BTW, I used to work in the PR departments of multinationals - now I am gamekeeper turned poacher!
 

Searush

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Well, I am actually pro-windfarms - and we have some of the biggest on our patch. They are not a big deal for yotties, easy to sail thro or round.

However, for the silly NIMBY's who don't want them off their precious bit of coastline this document may make interesting reading.

Trinity House make some excellent points about siting them outside the shipping lanes &, given the appalling standard of lookout by many large commecial vessels, I think they may have a point. :cool:
 

capnsensible

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Hiya Searush, just a question about watchkeeping on larger ships. Not sure about poor standards in busy shipping lanes. My impression, and it is only that, is there may be fewer in crew thesesdays but they are more technically trained. Simply don't know. Is yours based on something?? Genuine question, not a wind up.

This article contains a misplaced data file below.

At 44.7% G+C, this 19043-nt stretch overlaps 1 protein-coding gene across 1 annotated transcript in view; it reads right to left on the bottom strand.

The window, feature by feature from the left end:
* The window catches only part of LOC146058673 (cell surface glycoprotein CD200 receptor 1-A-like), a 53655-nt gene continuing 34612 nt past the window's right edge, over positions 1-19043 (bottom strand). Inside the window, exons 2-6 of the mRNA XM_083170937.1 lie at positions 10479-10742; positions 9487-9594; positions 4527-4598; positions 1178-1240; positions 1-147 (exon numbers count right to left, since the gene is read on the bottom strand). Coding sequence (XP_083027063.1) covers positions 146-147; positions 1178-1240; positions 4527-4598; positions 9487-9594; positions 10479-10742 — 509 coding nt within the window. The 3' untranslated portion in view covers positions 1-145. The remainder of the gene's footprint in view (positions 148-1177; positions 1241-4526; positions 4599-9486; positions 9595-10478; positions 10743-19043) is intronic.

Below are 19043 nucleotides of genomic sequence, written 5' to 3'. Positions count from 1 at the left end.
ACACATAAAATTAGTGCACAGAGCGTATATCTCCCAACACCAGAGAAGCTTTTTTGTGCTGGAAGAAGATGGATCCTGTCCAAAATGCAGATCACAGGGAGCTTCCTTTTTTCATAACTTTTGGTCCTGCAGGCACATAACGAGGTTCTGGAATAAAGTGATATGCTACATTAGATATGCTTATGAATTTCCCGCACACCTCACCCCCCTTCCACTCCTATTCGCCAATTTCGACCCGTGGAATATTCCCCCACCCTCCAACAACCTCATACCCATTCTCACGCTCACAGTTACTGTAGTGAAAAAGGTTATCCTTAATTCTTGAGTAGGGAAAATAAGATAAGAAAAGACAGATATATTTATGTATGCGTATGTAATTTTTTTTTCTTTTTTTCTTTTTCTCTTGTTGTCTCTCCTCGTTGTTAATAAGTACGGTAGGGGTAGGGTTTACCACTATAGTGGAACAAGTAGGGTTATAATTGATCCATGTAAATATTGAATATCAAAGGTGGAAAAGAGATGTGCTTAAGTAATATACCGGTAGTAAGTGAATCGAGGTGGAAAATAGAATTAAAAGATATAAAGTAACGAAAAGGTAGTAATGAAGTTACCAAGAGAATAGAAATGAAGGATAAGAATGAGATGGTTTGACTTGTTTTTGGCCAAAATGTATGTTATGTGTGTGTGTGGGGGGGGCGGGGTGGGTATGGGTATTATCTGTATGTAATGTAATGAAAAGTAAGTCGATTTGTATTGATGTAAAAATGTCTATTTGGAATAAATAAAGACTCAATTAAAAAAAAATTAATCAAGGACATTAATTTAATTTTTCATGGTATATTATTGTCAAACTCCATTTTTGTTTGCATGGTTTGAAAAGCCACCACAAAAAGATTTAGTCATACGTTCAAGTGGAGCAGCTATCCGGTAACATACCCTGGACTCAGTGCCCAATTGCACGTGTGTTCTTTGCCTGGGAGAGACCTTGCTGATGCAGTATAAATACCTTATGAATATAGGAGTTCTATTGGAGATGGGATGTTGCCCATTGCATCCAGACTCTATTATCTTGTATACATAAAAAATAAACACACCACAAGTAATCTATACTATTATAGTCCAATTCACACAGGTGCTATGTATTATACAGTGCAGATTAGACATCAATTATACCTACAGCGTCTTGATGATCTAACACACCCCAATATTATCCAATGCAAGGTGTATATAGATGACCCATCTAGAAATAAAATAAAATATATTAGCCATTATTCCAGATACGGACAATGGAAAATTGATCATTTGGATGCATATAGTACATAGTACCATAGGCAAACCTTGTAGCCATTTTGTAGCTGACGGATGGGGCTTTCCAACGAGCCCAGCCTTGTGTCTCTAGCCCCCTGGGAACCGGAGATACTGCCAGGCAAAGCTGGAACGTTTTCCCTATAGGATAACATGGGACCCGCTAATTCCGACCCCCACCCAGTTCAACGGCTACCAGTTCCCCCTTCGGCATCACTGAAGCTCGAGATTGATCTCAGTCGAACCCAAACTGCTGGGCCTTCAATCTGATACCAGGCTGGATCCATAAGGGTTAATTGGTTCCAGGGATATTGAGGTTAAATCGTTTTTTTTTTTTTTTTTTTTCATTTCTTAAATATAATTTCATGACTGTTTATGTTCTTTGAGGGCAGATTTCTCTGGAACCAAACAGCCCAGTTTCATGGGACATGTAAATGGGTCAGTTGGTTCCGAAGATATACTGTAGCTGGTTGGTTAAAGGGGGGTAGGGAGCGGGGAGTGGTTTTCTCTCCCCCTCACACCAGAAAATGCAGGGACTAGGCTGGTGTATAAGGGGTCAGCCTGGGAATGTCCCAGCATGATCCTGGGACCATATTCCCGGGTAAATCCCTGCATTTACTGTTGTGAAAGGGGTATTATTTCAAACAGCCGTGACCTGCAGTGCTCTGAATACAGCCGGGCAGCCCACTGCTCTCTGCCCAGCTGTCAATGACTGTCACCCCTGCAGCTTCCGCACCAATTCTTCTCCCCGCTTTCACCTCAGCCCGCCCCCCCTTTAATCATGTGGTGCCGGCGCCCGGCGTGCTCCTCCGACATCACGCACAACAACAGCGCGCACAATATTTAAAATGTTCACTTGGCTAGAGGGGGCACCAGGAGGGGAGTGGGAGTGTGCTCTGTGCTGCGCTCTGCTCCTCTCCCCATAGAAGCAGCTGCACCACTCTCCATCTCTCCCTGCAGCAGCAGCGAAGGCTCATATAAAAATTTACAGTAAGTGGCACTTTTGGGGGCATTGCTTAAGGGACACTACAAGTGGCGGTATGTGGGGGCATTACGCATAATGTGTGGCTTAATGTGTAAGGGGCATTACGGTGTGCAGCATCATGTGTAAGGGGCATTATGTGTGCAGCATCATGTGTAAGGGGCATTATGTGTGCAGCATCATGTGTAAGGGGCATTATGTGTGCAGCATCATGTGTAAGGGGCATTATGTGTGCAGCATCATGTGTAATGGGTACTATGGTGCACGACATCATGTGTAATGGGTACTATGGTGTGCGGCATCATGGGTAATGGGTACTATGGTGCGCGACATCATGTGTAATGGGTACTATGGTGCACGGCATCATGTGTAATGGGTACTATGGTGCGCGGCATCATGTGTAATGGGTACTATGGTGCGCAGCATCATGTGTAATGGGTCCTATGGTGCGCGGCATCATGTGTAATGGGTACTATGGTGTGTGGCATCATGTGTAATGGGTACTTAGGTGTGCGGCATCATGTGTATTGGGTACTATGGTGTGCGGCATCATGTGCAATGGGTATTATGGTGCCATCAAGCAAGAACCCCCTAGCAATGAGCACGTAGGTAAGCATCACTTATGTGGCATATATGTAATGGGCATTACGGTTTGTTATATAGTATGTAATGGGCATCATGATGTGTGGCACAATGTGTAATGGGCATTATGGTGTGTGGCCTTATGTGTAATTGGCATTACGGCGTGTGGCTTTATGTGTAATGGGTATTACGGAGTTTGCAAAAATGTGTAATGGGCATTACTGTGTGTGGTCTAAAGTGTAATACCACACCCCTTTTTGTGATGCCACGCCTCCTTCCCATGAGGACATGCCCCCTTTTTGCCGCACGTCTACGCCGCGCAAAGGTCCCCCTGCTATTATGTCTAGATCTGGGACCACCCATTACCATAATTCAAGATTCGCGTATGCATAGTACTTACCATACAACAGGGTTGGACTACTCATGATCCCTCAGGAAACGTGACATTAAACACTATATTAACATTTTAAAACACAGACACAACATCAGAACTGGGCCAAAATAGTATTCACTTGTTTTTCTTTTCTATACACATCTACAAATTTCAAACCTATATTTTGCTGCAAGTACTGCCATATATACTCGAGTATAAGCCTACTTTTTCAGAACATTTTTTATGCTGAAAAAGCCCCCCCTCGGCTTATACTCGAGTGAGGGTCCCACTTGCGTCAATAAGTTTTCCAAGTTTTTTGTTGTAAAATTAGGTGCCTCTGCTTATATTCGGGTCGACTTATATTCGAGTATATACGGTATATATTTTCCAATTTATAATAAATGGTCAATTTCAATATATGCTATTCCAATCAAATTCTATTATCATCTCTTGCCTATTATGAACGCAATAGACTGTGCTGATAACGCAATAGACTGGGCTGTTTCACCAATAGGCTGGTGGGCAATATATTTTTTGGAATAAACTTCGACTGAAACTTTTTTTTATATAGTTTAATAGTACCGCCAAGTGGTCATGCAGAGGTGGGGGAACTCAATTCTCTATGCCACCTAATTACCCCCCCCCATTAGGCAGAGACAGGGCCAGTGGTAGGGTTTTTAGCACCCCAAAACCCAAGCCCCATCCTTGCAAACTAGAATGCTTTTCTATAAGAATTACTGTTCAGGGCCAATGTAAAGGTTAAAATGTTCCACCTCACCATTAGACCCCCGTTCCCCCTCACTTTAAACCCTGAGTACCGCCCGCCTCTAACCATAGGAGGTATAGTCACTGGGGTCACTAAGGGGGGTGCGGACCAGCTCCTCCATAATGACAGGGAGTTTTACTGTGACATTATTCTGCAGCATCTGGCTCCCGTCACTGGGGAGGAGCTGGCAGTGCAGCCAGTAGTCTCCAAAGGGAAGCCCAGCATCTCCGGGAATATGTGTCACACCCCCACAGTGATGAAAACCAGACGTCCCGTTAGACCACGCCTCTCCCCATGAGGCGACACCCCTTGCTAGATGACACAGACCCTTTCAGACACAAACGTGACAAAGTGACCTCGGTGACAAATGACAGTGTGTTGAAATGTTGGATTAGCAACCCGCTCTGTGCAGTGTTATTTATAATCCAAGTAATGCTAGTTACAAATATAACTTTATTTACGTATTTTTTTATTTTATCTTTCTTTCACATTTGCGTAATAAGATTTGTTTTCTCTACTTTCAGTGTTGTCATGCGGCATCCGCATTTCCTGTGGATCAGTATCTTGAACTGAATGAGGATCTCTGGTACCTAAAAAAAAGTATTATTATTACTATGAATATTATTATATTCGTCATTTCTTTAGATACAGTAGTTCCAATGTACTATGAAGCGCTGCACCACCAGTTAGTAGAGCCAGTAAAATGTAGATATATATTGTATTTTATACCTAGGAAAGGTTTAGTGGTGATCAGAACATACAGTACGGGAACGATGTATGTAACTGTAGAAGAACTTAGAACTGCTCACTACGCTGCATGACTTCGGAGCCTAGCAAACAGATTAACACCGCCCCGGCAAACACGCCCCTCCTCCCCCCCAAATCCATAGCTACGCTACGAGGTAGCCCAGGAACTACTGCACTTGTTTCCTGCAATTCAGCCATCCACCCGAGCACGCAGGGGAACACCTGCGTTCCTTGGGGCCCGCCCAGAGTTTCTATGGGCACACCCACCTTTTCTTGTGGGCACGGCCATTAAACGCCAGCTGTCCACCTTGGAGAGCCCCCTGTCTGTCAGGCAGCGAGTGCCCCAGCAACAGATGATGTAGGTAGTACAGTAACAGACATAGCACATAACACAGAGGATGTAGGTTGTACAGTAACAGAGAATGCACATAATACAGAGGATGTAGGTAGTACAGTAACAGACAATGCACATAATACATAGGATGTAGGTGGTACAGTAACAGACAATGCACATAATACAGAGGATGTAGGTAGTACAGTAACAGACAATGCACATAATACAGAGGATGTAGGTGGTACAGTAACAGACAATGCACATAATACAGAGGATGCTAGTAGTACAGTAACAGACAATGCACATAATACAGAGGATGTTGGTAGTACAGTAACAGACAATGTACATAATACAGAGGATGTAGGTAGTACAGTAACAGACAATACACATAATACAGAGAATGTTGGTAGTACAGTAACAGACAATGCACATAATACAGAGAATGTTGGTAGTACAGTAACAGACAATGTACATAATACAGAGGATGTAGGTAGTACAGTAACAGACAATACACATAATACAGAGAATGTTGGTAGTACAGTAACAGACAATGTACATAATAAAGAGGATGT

CS
 

st599

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If the point was to make 100%, and not supplement. Thing called the grid...
And it's Nuke.

Doesn't work as a supplement, due to the variability of wind, you need to keep thermal stations spun up to cover sudden increases in demand or drops in wind. Until you can get a large enough number, spread over a large enough area, it doesn't work. The UK may not be large enough.
 

Robin

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Well, I am actually pro-windfarms - and we have some of the biggest on our patch. They are not a big deal for yotties, easy to sail thro or round.

However, for the silly NIMBY's who don't want them off their precious bit of coastline this document may make interesting reading.

Trinity House make some excellent points about siting them outside the shipping lanes &, given the appalling standard of lookout by many large commecial vessels, I think they may have a point. :cool:


Well since you think they are no problem, maybe they should spread them right across to France from the South Coast, with buoyed channels between them for the shipping 'lanes'. They could even string tidal generators between them as well.

Do you think that would be OK or a tad too risky? If it is too risky, at what point does it become so, what is a 'safe' distance from the busiest waterway in the world or the inshore routes inside them? Would YOU sail through them in fog with a 5 knot cross tide? Would you be able to beat upwind in heavy weather, gale even, to pass them all, or would you have to risk the slalom route?

No, quite agree, no problem at all, can't think why we are at all concerned.